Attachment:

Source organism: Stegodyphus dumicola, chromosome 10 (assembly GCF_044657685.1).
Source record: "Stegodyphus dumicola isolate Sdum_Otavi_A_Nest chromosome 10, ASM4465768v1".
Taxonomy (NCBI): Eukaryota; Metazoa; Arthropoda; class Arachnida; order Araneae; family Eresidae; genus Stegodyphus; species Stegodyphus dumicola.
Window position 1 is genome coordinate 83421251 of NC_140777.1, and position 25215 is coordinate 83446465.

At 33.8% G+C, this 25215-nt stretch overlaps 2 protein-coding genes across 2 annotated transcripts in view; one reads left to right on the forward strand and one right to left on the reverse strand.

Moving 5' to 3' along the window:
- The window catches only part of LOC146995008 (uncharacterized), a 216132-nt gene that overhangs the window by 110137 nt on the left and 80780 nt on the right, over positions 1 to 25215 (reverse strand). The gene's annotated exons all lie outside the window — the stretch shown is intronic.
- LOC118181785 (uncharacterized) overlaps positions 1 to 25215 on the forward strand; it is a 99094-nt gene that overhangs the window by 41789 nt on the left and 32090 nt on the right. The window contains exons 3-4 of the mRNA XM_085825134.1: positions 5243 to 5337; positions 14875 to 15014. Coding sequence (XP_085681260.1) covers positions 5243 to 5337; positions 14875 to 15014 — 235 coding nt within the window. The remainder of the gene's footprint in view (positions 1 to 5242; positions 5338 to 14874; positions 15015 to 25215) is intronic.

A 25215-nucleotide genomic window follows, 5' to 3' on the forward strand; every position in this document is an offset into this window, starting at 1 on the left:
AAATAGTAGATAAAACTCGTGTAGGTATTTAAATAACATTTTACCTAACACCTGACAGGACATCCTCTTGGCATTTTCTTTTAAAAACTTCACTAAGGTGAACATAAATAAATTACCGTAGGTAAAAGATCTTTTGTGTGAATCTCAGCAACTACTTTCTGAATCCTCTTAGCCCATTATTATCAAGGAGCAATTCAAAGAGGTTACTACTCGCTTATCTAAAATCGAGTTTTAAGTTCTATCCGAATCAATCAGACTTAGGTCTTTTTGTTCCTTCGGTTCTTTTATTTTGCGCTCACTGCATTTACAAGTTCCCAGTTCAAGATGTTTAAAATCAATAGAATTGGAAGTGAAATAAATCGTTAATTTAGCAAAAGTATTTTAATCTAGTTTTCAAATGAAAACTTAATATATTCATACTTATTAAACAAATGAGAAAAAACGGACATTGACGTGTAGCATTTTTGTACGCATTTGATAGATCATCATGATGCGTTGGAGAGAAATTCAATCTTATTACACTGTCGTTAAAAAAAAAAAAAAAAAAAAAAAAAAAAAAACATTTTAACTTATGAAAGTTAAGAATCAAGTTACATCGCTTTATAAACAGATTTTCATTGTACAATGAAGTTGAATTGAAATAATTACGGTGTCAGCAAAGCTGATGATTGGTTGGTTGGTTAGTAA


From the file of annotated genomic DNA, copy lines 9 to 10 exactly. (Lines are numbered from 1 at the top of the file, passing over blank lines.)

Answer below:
A 25215-nucleotide genomic window follows, 5' to 3' on the forward strand; every position in this document is an offset into this window, starting at 1 on the left:
AAATAGTAGATAAAACTCGTGTAGGTATTTAAATAACATTTTACCTAACACCTGACAGGACATCCTCTTGGCATTTTCTTTTAAAAACTTCACTAAGGTGAACATAAATAAATTACCGTAGGTAAAAGATCTTTTGTGTGAATCTCAGCAACTACTTTCTGAATCCTCTTAGCCCATTATTATCAAGGAGCAATTCAAAGAGGTTACTACTCGCTTATCTAAAATCGAGTTTTAAGTTCTATCCGAATCAATCAGACTTAGGTCTTTTTGTTCCTTCGGTTCTTTTATTTTGCGCTCACTGCATTTACAAGTTCCCAGTTCAAGATGTTTAAAATCAATAGAATTGGAAGTGAAATAAATCGTTAATTTAGCAAAAGTATTTTAATCTAGTTTTCAAATGAAAACTTAATATATTCATACTTATTAAACAAATGAGAAAAAACGGACATTGACGTGTAGCATTTTTGTACGCATTTGATAGATCATCATGATGCGTTGGAGAGAAATTCAATCTTATTACACTGTCGTTAAAAAAAAAAAAAAAAAAAAAAAAAAAAAAACATTTTAACTTATGAAAGTTAAGAATCAAGTTACATCGCTTTATAAACAGATTTTCATTGTACAATGAAGTTGAATTGAAATAATTACGGTGTCAGCAAAGCTGATGATTGGTTGGTTGGTTAGTAA